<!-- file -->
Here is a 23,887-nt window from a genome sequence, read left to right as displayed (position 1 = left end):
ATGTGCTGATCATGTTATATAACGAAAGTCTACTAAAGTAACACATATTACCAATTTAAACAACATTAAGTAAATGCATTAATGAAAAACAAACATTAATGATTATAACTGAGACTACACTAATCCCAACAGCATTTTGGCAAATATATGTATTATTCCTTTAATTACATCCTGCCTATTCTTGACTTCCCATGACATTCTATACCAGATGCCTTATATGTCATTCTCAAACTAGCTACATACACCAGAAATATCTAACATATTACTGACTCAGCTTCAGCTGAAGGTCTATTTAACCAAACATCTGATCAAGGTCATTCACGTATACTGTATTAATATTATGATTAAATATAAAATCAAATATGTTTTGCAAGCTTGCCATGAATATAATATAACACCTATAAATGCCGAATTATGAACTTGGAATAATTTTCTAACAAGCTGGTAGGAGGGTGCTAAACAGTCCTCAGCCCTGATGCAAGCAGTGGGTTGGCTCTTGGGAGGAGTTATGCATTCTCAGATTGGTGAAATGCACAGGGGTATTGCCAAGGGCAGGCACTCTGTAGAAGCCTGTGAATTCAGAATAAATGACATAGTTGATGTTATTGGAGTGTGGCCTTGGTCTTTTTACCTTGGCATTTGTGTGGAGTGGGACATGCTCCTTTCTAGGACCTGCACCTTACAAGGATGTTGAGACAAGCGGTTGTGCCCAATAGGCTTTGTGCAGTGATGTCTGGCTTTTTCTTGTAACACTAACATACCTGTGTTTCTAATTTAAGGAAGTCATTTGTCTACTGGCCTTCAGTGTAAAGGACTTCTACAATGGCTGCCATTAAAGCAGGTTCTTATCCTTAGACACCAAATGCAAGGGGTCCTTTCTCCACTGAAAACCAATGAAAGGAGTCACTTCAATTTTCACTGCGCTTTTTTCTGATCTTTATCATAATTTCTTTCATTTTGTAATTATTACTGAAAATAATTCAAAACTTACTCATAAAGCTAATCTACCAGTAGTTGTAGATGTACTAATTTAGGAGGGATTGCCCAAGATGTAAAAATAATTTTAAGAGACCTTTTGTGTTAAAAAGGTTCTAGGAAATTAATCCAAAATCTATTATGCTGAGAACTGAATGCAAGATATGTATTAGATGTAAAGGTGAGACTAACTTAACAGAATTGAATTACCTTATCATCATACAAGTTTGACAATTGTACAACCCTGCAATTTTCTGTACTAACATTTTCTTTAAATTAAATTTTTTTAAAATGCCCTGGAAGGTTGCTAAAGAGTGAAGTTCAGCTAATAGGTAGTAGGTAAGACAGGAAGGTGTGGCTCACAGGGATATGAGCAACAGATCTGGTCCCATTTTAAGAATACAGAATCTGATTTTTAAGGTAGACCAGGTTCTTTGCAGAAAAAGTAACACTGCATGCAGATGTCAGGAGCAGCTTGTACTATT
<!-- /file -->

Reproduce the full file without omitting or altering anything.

Here is a 23,887-nt window from a genome sequence, read left to right as displayed (position 1 = left end):
ATGTGCTGATCATGTTATATAACGAAAGTCTACTAAAGTAACACATATTACCAATTTAAACAACATTAAGTAAATGCATTAATGAAAAACAAACATTAATGATTATAACTGAGACTACACTAATCCCAACAGCATTTTGGCAAATATATGTATTATTCCTTTAATTACATCCTGCCTATTCTTGACTTCCCATGACATTCTATACCAGATGCCTTATATGTCATTCTCAAACTAGCTACATACACCAGAAATATCTAACATATTACTGACTCAGCTTCAGCTGAAGGTCTATTTAACCAAACATCTGATCAAGGTCATTCACGTATACTGTATTAATATTATGATTAAATATAAAATCAAATATGTTTTGCAAGCTTGCCATGAATATAATATAACACCTATAAATGCCGAATTATGAACTTGGAATAATTTTCTAACAAGCTGGTAGGAGGGTGCTAAACAGTCCTCAGCCCTGATGCAAGCAGTGGGTTGGCTCTTGGGAGGAGTTATGCATTCTCAGATTGGTGAAATGCACAGGGGTATTGCCAAGGGCAGGCACTCTGTAGAAGCCTGTGAATTCAGAATAAATGACATAGTTGATGTTATTGGAGTGTGGCCTTGGTCTTTTTACCTTGGCATTTGTGTGGAGTGGGACATGCTCCTTTCTAGGACCTGCACCTTACAAGGATGTTGAGACAAGCGGTTGTGCCCAATAGGCTTTGTGCAGTGATGTCTGGCTTTTTCTTGTAACACTAACATACCTGTGTTTCTAATTTAAGGAAGTCATTTGTCTACTGGCCTTCAGTGTAAAGGACTTCTACAATGGCTGCCATTAAAGCAGGTTCTTATCCTTAGACACCAAATGCAAGGGGTCCTTTCTCCACTGAAAACCAATGAAAGGAGTCACTTCAATTTTCACTGCGCTTTTTTCTGATCTTTATCATAATTTCTTTCATTTTGTAATTATTACTGAAAATAATTCAAAACTTACTCATAAAGCTAATCTACCAGTAGTTGTAGATGTACTAATTTAGGAGGGATTGCCCAAGATGTAAAAATAATTTTAAGAGACCTTTTGTGTTAAAAAGGTTCTAGGAAATTAATCCAAAATCTATTATGCTGAGAACTGAATGCAAGATATGTATTAGATGTAAAGGTGAGACTAACTTAACAGAATTGAATTACCTTATCATCATACAAGTTTGACAATTGTACAACCCTGCAATTTTCTGTACTAACATTTTCTTTAAATTAAATTTTTTTAAAATGCCCTGGAAGGTTGCTAAAGAGTGAAGTTCAGCTAATAGGTAGTAGGTAAGACAGGAAGGTGTGGCTCACAGGGATATGAGCAACAGATCTGGTCCCATTTTAAGAATACAGAATCTGATTTTTAAGGTAGACCAGGTTCTTTGCAGAAAAAGTAACACTGCATGCAGATGTCAGGAGCAGCTTGTACTATT